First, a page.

20th March 2007

Arctic winds on the Scandale skyline


Walk Overview
Time 08.15 to 13.30
Duration 5 hr 15 min
Distance 9.5 mile
Ascent 3484 ft
Walking with On my own
Ambleside - Kirkstone Rd - Snarker Pike - Red Screes - Middle Dodd - Scandale Pass - Scandale Tarn - Little Hart Crag - High Bakestones - High Pike - Low Pike - Low Sweden Bridge - Ambleside
Fells visited
Directory places visited

Starting Point Information Centre
Car park, Ambleside

Ambleside offers quite a few different car parks, all of which are very close to the main town centre. I should offer a word of caution though; don't forget to bring plenty of money to buy a parking ticket.


Route Map

The view back down the Kirkstone Pass road with the snow capped Coniston fells in the far distance.

A little further up the road I got this view over the wall and down to Windermere.

Given that quite a bit of today's walk was done with snow and ice underfoot, the only real hart stopping moment occurred on the short section of road on the outskirts of Ambleside. In a couple of places where the ice stretched right across the road I had to hang onto the wall to stop myself sliding back down the road.

This photo was taken at the point where I left the road and headed onto the fell leading up to Snarker Pike and Red Screes. For most of the walk to Snarker Pike the path follows a route between two walls as shown in this picture.

The view across to the Coniston fells, Crinkle Crags and Bow Fell. The "V" in the skyline above the tree is the Wrynose Pass gap.

And looking down to Ambleside and Windermere.

On TV last night the news pointed out that today, we would have Arctic winds blowing down the length of the UK. I'm not sure what the rest of the country encountered, but I certainly experienced what were probably the coldest winds I've ever walked in. I was more than pleased I had the extra clothing with me which I always carry at this time of year. In fact, when I took this picture I was actually cowering behind the wall adding another layer.

Another wall, another layer !

Looking back down to Snarker Pike with Windermere (left) and Coniston Water (right) also in the picture.

Approaching Red Screes summit in ever strengthening winds.

Although there was a strong wind for most of today's walk, it was nothing more than you'd expect and certainly nothing to be concerned about; however, the ten to fifteen minutes I spent walking from this point, across the summit plateau and down the other side were horrendous. I was taking no chances and kept well away from the path which was far too close to the edge for my liking.

Sitting down to take a picture of Red Screes summit and tarn.

There was no hanging around at all up here today. As I was being battered by the wind, which was insistent that I should walk somewhat to the right of a straight line, I didn't even walk around to the summit side of the tarn. Just as well because even if I had ventured round, I had no intentions of getting close enough to the edge to reach the summit cairn.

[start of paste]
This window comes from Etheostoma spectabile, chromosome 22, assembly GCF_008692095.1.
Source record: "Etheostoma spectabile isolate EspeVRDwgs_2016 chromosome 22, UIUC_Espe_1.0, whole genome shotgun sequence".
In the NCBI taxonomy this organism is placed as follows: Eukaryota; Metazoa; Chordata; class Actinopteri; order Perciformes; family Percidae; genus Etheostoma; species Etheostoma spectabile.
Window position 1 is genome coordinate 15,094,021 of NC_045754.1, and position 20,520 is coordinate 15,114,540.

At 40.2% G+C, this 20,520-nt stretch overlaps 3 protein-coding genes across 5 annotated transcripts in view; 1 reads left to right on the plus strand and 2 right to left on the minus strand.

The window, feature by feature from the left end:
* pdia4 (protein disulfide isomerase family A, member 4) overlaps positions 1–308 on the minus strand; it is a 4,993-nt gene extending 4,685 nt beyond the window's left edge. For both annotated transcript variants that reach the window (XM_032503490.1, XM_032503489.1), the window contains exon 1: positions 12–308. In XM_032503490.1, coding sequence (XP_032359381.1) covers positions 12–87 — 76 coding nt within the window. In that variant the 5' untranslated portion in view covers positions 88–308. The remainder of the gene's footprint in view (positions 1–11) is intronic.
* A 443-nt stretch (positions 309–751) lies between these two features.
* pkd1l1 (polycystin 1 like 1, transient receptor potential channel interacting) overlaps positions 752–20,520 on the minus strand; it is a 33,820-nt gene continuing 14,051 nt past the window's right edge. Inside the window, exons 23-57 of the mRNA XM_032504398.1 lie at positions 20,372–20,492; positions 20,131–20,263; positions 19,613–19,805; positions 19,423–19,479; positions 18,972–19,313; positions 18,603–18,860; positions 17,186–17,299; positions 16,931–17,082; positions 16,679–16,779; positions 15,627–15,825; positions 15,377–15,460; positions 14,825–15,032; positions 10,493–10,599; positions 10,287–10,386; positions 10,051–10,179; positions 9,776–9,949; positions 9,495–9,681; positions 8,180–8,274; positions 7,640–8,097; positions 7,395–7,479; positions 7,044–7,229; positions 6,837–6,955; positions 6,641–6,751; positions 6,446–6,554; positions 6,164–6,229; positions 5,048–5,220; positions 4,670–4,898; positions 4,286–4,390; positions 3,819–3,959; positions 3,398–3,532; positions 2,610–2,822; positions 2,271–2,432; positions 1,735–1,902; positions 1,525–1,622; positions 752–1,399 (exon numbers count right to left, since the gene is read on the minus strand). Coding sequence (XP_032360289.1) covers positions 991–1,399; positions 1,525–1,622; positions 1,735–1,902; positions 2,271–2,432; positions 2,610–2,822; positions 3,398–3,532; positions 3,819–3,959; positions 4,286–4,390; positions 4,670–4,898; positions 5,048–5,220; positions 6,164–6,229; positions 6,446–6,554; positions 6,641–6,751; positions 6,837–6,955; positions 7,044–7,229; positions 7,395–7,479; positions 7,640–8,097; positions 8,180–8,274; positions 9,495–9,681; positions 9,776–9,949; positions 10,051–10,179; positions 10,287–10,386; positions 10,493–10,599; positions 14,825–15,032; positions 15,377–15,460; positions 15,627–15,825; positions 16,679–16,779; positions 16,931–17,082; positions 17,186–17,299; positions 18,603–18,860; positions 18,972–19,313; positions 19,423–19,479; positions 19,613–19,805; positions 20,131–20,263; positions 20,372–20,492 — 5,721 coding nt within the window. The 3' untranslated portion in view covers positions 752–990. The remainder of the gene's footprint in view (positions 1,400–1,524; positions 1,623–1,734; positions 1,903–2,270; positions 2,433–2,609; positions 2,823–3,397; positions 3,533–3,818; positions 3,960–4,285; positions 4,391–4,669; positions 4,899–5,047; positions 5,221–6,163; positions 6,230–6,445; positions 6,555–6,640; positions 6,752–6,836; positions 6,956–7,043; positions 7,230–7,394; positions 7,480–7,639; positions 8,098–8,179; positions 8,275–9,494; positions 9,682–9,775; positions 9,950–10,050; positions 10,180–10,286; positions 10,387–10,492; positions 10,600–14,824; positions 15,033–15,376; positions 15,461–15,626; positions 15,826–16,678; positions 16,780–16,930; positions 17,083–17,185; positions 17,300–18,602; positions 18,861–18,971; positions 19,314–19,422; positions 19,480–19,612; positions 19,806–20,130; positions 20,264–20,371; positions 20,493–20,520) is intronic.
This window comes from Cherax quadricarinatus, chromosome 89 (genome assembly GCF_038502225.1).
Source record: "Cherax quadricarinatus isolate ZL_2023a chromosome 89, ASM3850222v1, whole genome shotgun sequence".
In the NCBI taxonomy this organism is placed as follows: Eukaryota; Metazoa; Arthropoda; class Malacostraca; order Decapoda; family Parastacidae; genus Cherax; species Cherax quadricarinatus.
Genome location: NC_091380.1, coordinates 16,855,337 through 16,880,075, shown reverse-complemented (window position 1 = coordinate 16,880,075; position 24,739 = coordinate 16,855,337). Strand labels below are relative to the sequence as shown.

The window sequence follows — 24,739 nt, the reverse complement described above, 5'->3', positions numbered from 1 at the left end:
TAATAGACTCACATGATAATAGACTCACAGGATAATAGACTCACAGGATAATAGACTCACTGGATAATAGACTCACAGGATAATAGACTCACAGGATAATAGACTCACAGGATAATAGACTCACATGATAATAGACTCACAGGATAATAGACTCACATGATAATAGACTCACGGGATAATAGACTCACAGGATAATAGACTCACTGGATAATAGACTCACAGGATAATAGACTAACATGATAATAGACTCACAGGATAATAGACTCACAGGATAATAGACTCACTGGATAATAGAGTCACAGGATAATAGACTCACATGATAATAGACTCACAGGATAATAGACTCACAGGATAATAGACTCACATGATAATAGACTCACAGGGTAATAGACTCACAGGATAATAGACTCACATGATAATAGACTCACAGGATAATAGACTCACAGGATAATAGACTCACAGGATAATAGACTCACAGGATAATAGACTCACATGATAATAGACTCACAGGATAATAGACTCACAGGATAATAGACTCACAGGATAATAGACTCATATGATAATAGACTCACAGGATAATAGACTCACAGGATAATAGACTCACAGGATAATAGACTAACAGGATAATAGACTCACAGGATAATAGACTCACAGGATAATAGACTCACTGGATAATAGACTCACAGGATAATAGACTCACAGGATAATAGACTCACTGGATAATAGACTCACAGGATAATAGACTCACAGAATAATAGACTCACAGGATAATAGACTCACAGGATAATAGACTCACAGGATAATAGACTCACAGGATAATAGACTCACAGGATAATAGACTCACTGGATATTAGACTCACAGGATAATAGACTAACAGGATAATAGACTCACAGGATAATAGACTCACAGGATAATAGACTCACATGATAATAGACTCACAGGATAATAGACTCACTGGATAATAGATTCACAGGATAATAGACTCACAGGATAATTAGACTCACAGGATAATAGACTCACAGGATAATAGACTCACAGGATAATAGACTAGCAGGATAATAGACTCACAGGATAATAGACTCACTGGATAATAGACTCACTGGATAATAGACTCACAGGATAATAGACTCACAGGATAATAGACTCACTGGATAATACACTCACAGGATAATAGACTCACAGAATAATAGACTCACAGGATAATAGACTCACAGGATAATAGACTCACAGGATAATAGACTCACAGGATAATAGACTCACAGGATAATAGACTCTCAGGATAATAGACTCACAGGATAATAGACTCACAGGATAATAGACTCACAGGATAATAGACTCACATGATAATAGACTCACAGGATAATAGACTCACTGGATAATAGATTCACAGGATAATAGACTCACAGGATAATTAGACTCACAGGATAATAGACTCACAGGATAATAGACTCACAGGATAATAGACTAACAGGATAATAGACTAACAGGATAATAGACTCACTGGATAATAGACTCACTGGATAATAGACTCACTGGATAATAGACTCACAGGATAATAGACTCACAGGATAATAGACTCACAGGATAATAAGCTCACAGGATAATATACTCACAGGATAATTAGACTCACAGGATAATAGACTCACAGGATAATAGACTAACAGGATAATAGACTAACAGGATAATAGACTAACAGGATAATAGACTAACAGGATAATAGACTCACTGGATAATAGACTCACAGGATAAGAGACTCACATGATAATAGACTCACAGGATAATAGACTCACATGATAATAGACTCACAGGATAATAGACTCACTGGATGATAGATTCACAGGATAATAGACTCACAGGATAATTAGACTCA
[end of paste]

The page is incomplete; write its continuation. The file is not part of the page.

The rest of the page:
Just about back to normality on the walk down to Middle Dodd. Having said that, I still walked a little to the left of the path; just in case.

The view back across to Red Screes taken from Middle Dodd.

I had no intention of gaining any unnecessary height again, so from here my route took me back to the corner of the wall seen in the picture, where I then left the ridge to take an off path route to the top of Scandale Pass.

The way ahead to Scandale Pass. A fairly easy route to work out, if you don't mind walking off path that is.

Scandale Tarn.

High Bakestones (left of middle) and Dove Crag (the high point on the right).

Stand Crags, Hartsop Above How and St Sunday Crag taken just below Little Hart Crag summit.

By the time I reached High Bakestones there was a build up of cloud and even a few snow flurries.

Looking back along the path I followed from High Bakestones to the main Dove Crag / High Pike ridge.

And the view up the ridge wall with some dark looking black clouds overhead.

There is a path on both sides of the wall and it's difficult to say if one is any better / easier than the other. I would say that one side would only take precedence over the other if you were out in poor conditions and were using the wall to shield you from the weather. I had no need for that on this section of the walk, so for no particular reason I followed the ridge on the west side of the wall.

High Pike summit showing the ridge wall behind.

Not much got in the way of the routes that these drystone walls took. Presumably because the land owners of the time didn't want to loose an inch of what belonged to them.

The view across to High Pike, taken next to the wall which passes over Low Pike summit.

A fine view across to the (eastern side) of the western arm of the Fairfield Horseshoe can be seen from the path below Low Pike. Given it's central location and how easy it is to find and walk into, this lovely valley must be one of the least visited in the Lakes. Mainly due to the fact that it comes to an abrupt end at the aptly named Dalehead Close. I've only been to the head of the valley once, but it was well worth it as an out and back.

A tricky bit on Sweeden Crag.

The crag can actually be avoided by walking around the eastern side if you wish. However, anyone with a fondness for doing Tarzan impersonations and who doesn't mind looking less than graceful, can sit on the bottom rock and then swing from the tree. No I didn't start shouting and banging my chest before I jumped, although I was tempted.

Sunlight on Little Hart Crag.

Low Sweden Bridge. Not nearly as attractive as it's upstream neighbour.

David Hall -
Lake District Walks